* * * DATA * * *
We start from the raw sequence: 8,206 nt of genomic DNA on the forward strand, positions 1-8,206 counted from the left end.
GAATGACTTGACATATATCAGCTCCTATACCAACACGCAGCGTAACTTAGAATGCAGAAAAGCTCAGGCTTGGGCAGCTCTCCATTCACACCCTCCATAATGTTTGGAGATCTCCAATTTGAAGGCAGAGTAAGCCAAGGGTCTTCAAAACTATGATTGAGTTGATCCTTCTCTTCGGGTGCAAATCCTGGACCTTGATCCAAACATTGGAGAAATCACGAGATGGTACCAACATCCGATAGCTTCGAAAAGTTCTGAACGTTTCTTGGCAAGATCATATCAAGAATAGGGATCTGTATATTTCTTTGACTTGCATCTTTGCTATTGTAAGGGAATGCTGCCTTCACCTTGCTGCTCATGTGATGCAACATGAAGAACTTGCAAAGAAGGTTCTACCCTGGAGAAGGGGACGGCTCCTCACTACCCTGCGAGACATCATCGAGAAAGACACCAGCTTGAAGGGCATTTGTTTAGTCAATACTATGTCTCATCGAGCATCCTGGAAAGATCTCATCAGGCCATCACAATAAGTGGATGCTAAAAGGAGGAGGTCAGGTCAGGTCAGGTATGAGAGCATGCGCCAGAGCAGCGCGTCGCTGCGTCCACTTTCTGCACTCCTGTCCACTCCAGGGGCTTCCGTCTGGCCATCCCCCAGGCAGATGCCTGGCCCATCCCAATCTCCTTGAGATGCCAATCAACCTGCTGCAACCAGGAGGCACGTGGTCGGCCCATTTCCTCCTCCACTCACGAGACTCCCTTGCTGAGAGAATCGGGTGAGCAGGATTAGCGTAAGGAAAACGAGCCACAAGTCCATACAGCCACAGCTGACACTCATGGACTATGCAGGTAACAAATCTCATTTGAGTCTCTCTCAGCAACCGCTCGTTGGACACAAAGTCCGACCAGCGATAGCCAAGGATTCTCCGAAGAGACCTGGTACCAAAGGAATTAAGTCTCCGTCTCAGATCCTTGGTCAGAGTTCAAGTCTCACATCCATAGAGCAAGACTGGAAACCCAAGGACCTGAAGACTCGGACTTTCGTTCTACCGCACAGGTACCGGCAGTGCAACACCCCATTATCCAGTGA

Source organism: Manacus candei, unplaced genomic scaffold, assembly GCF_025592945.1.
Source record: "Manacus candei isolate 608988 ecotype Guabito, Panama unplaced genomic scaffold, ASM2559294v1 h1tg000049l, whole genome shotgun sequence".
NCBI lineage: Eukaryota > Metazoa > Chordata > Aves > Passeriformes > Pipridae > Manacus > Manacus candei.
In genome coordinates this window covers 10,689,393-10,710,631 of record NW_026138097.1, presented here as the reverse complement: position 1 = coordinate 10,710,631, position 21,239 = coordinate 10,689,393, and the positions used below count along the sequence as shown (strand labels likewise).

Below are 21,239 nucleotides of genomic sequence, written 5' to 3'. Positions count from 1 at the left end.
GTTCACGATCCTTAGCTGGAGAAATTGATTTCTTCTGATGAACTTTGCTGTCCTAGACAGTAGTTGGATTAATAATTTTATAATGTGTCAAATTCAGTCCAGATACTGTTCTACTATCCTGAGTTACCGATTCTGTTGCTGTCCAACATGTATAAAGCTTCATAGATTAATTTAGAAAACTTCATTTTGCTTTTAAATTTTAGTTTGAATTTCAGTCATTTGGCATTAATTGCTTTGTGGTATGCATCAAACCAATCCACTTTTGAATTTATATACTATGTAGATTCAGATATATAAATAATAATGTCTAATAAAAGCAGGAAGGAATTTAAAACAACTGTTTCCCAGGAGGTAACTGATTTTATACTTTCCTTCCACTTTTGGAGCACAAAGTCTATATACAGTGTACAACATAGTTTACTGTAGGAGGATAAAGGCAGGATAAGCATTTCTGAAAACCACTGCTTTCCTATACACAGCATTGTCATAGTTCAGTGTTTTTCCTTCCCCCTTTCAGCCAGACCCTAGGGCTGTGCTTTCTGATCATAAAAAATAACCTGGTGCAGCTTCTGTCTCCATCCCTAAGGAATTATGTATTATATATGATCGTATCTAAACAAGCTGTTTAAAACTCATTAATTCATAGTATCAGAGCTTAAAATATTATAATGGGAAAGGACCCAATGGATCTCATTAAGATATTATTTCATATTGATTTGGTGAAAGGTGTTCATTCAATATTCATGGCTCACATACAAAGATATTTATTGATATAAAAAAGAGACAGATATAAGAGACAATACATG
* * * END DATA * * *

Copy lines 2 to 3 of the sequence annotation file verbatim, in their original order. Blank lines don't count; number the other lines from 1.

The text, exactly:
GAATGACTTGACATATATCAGCTCCTATACCAACACGCAGCGTAACTTAGAATGCAGAAAAGCTCAGGCTTGGGCAGCTCTCCATTCACACCCTCCATAATGTTTGGAGATCTCCAATTTGAAGGCAGAGTAAGCCAAGGGTCTTCAAAACTATGATTGAGTTGATCCTTCTCTTCGGGTGCAAATCCTGGACCTTGATCCAAACATTGGAGAAATCACGAGATGGTACCAACATCCGATAGCTTCGAAAAGTTCTGAACGTTTCTTGGCAAGATCATATCAAGAATAGGGATCTGTATATTTCTTTGACTTGCATCTTTGCTATTGTAAGGGAATGCTGCCTTCACCTTGCTGCTCATGTGATGCAACATGAAGAACTTGCAAAGAAGGTTCTACCCTGGAGAAGGGGACGGCTCCTCACTACCCTGCGAGACATCATCGAGAAAGACACCAGCTTGAAGGGCATTTGTTTAGTCAATACTATGTCTCATCGAGCATCCTGGAAAGATCTCATCAGGCCATCACAATAAGTGGATGCTAAAAGGAGGAGGTCAGGTCAGGTCAGGTATGAGAGCATGCGCCAGAGCAGCGCGTCGCTGCGTCCACTTTCTGCACTCCTGTCCACTCCAGGGGCTTCCGTCTGGCCATCCCCCAGGCAGATGCCTGGCCCATCCCAATCTCCTTGAGATGCCAATCAACCTGCTGCAACCAGGAGGCACGTGGTCGGCCCATTTCCTCCTCCACTCACGAGACTCCCTTGCTGAGAGAATCGGGTGAGCAGGATTAGCGTAAGGAAAACGAGCCACAAGTCCATACAGCCACAGCTGACACTCATGGACTATGCAGGTAACAAATCTCATTTGAGTCTCTCTCAGCAACCGCTCGTTGGACACAAAGTCCGACCAGCGATAGCCAAGGATTCTCCGAAGAGACCTGGTACCAAAGGAATTAAGTCTCCGTCTCAGATCCTTGGTCAGAGTTCAAGTCTCACATCCATAGAGCAAGACTGGAAACCCAAGGACCTGAAGACTCGGACTTTCGTTCTACCGCACAGGTACCGGCAGTGCAACACCCCATTATCCAGTGA

Source organism: Manacus candei, unplaced genomic scaffold, assembly GCF_025592945.1.